Monday 18th June, 2012  23:10


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Nite Ize® LED Upgrade IQ Switch® Repair
Unfortunately, when the inductor wire breaks close to the former, there is no option but to try microsurgery to repair it, and this involves breaking away some of the glued ferrite ring surrounding the former.
Disclaimer



This modification is offered as a all care, no responsibility mod. People wishing to repair their IQ Switch do so at their own risk.

This modification is not complex, however it does require a certain level of technical competence.   If you are not experienced in repairing or servicing complex electronic equipment, then you will need to enlist the assistance of someone who is, in order to perform this upgrade.

The device uses extremely small surface mounted components, some of which will be prone to damage in high static fields.   It is important to follow safe ESD practices and ensure that you are working in a fully static safe environment.   It is also difficult to access some of the solder points and unless you are confident in your soldering ability, I would recommend that you do not attempt this on your own.

Whilst these modifications have been performed successfully without incident,  I cannot be held responsible if you choose to go ahead with the modification and it does not work out for you, or you damage your unit further in the process.    This information is provided as-is.   If you choose to use this information, then the risk is entirely yours.


73’s and regards

Ben
VK3KBC
Disassembly


Disassembly of the IQ Switch was initially a bit tricky to work out.   I wasn't sure if the unit was meant to be able to be pulled apart or whether components had been glued into place.   As it turned out, all that needs to happen to pull the unit apart is to extract the brass ring that is wedged into place over the printed circuit board.   Once that has been removed, the rest of the assembly can be extracted by pressing on the rubber boot covering the switch button.   The whole assembly then pops out.
Background


The "NITE IZE®" L.E.D. Upgrade & IQ Switch® is a great way of improving the performance of your trusty "Maglite®" torch.   I've found that the IQ switch in particular, adds a very useful feature in being able to adjust the brightness of the Maglite® LED between low, medium and high output.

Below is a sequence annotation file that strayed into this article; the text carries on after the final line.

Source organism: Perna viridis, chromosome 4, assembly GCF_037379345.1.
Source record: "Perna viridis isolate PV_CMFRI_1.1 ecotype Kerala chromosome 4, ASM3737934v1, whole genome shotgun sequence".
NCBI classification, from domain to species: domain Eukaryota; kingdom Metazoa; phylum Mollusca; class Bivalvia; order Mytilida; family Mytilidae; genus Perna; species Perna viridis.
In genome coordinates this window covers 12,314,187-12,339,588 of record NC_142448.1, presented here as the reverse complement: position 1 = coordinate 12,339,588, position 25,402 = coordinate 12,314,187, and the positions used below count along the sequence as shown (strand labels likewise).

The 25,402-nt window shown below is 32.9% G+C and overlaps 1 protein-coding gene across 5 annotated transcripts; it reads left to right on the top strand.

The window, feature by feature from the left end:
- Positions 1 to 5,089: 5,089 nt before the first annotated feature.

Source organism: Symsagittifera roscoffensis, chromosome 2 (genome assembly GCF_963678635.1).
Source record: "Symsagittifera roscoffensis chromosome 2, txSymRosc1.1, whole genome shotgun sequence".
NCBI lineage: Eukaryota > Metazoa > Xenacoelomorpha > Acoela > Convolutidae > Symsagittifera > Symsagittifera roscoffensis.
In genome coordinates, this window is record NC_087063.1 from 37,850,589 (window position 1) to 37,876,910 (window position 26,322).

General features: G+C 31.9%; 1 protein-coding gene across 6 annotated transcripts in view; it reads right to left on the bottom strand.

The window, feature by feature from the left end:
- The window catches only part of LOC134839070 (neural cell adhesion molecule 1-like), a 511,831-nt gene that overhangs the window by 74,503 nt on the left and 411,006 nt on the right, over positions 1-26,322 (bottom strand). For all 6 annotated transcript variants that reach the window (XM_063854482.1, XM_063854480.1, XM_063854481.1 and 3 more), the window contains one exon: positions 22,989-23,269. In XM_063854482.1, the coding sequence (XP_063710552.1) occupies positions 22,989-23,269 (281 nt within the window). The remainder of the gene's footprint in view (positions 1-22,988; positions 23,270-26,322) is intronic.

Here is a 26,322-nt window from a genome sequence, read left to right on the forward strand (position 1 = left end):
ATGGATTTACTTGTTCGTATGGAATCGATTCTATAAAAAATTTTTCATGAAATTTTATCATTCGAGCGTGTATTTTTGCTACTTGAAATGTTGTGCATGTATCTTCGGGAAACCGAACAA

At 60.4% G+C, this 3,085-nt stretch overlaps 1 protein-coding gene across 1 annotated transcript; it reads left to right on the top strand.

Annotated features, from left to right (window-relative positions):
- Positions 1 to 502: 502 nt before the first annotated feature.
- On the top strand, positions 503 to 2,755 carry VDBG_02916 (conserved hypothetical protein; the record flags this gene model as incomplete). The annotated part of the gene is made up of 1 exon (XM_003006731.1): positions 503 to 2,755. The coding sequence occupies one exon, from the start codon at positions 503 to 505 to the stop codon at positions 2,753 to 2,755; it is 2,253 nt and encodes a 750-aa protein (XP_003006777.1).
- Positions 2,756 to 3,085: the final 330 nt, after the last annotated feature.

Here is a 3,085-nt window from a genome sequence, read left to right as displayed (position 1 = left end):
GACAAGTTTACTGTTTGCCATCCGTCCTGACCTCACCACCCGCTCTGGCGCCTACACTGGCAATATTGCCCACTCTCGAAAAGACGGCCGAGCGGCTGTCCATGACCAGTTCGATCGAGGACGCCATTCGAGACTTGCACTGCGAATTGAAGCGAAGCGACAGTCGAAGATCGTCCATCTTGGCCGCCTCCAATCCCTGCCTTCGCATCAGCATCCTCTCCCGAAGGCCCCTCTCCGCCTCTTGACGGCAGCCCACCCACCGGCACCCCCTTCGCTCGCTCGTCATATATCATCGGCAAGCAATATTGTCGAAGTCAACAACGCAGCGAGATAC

I've owned two of these upgrade kits for a number of years, however both IQ Switches had suddenly stopped operating inexplicably.

When my second one failed a few weeks ago after reliably operating on a daily basis for approximately two years, I decided it would be worthwhile investigating to see if I could find out why the unit had died.

You'll need a good quality, hardened fine tipped screwdriver.   Wedge the tip between the base of the brass ring and the Printed Circuit Board and tap the screwdriver with a small hammer to move the ring up and away from the PCB.   Rotate the unit and repeat in different spots around the board.   Eventually, the ring will lift enough to allow it to be pried out.

To re-install the brass ring later, just place it over the PCB and tap downward evenly around the ring and it will re-seat over the printed circuit board, making contact between the aluminium frame and the PCB conductor.


Common Fault Discovered


After disassembling both faulty IQ Switches, I noticed that in each case, the switching inductor had broken.   I had expected to find a blown switching FET or similar, so I was surprised to see a mechanical fault.   My guess is that this was probably due to the torch being dropped, on many occasions, onto a hard surface.  

In both instances, the body of the ferrite former and coil assembly had separated from the ferrite base.   When this had happened, the coil body was able to move around a bit like a pendulum and after a while, one of the inductor wires would fracture from the constant movement, causing an open circuit.
To repair the broken wire, remove some insulation from the broken end and thread some tinned wire of the same guage under it.   Then solder the two.   Once the junction is connected, cover with super glue (yes, you only get one shot at it) and then reseal by attaching the previously removed piece of ferrite ring.

When the glue is dry, apply more super glue to the base and re-attach the coil assembly to the base, which is still attached to the PCB.   Then resolder the coil to the PCB.
Reattach the base PCB to the rest of the assembly and solder the two connecting wires.
It may be worth putting some neutral cure silicon or RTV Rubber around the inductor to prevent any movement in future.   I didn't bother for now.
Press the brass ring back into position and resolder the beryllium copper spring back onto the centre pad of the PCB.  

Both of my units worked perfectly after this repair.
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